The electrochemical response of the Cath-D templated electrode together with the response of a non-imprinted control electrode to the addition of Cath-D molecules is plotted in FIG. 3A. From the figure it is recognized that the detector is also highly sensitive to nanogram levels of Cath-D, illustrating the versatility of the technique for detecting different types of cancer markers.
To determine if the technique is sensitive to even larger and more complex constructs, the inventors tried to detect poliovirus, which is a positive strand RNA virus within a protein capsid. The capsid surface has a corrugated topography consisting of 60 copies of each of the four different types of proteins [Hogle M J., Chow M., Filman D J., Science, 1985, 229, 1358]. The molecular weight of the viral assembly is ˜8.2 million Da with a diameter of 20-30 nm.
Molecular imprinting was used to template the sensing electrode within a dilute poliovirus/thiol blend solution. The potential response of the electrode to the poliovirus is plotted in FIG. 3B, where it is seen that despite the large size, the electrode is still very sensitive to the presence of the poliovirus. A large, monotonic change of the potential with virus concentration is detected on the imprinted electrode, while the non-imprinted control electrode, (circles) only shows a slight potential change at low concentrations, which can be caused by random capture of the target individuals by the defects or loose points at the SAM, and it saturates very quickly at higher concentrations. The trend suggests that the imprinted electrode maintains its affinity to the polioviruses, despite the fact that the height of the capturing sites is much smaller than the capsid diameter. Since the capsid of the virus consists of proteins, the question arises whether any other proteins, such as those found in the blood plasma, could cause a similar response. The inventors therefore tested the response of a sensor imprinted with poliovirus, but placed in a solution of hemoglobin, a common blood plasma protein. The potential curve is plotted as diamons in FIG. 3B, where it can be seen that the response is similar in magnitude to that of the non-imprinted control electrode. Hence the sensor can detect a specific antigen without interference from other plasma proteins that are present at the same time.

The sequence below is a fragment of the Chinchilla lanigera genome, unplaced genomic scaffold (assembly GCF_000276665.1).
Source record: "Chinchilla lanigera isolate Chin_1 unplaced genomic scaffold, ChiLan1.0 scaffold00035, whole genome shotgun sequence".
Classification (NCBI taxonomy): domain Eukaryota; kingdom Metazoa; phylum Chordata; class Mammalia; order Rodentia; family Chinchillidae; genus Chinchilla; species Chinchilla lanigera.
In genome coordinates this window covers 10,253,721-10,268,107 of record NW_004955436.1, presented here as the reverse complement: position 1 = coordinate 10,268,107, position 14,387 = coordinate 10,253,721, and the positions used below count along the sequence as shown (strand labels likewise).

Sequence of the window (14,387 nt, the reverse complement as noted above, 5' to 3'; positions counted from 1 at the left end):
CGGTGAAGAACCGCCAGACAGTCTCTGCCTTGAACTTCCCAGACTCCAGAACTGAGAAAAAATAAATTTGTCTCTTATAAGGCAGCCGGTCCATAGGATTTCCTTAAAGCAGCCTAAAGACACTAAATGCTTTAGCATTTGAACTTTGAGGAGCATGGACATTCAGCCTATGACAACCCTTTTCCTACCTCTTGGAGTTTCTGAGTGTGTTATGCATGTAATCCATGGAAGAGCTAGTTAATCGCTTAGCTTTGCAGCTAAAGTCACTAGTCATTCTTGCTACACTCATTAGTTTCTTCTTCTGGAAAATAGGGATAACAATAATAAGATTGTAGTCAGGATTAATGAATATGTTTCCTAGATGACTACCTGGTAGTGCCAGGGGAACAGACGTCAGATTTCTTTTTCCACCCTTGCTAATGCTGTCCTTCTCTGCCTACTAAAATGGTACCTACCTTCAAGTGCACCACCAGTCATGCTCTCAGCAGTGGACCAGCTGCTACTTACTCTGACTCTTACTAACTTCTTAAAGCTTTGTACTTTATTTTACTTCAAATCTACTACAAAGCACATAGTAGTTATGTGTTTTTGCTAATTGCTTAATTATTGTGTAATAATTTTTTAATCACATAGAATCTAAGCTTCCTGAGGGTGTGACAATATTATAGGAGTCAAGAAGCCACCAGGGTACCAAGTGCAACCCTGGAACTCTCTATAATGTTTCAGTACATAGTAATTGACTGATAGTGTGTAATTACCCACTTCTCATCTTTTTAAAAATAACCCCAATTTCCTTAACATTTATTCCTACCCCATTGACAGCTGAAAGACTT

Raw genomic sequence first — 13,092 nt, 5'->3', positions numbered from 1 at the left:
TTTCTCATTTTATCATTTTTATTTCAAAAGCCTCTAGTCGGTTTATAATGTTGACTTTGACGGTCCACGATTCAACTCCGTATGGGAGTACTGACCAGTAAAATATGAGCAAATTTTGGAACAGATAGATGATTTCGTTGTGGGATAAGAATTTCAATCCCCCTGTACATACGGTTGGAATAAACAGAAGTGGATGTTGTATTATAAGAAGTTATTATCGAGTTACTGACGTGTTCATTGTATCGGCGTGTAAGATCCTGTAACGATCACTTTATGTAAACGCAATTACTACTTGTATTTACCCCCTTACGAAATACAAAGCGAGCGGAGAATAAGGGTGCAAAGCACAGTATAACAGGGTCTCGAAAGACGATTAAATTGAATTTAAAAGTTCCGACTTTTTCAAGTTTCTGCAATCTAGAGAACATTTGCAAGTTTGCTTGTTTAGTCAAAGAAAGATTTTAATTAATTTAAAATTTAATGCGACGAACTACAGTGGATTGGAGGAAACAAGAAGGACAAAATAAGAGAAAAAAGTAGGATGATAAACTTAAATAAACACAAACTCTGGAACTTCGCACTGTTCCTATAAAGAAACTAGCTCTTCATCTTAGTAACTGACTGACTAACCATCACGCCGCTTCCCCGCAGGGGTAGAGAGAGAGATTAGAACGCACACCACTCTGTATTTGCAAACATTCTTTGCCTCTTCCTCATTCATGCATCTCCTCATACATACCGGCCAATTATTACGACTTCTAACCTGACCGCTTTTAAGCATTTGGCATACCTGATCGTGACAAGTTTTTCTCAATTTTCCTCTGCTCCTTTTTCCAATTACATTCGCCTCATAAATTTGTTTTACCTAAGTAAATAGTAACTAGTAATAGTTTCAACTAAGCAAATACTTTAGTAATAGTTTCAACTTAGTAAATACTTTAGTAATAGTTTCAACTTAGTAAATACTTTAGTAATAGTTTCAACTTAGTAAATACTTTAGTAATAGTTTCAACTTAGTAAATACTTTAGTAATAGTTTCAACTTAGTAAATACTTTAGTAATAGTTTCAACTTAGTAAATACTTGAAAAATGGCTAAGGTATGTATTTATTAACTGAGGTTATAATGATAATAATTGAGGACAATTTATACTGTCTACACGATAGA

An essential question then arises, namely, if the molecular imprinting is simply a morphological lock and key mechanism, why can the sensor detect molecules whose diameters can be more than ten times larger than the imprinting surface? A possible explanation is suggested in FIG. 1B. In contrast to the assumptions of reference [Zhou Y., Yu B., Shiu E., Levon K., Anal. Chem. 2004, 76, 2689], the templating cavity need not sense the entire templating molecule, if another variable is introduced, namely the orientation of surface functional groups. In order to template with biological molecules, hydroxyl terminated thiol molecules were used which could be self assembled from aqueous solution. An additional benefit of using these molecules is their ability to form the hydrogen bonds with the hydrophilic groups on the protein surface. These interactions are sufficient to attract the target molecules from solution, but not as strong as covalent bonds, which would inhibit their ability to be removed in the templating process. As shown in FIG. 1B, when the template virus enters a complementary cavity, a large number of hydrogen bonds are formed with the capsid surface, which reflect the highly structured order of the surface proteins. Removing the virus, then leaves behind a templated cavity in the crystalline self assembled monolayer, which not only maintains the morphological shape of the molecule, but also the orientation of the surface proteins. Since this orientation is at once specific and local, recognition of the capsid surface could be achieved even if only a small fraction of the capsid presents at the templated electrodes [Shi H., Tsai W. B., Garrison M. D., Ferrari S., Ratner B. D., Nature 1999, 398, 593]. Therefore, molecular imprinting can be far more versatile than originally thought, since the recognition ability depends on chemical complementarity, as well as size and shape.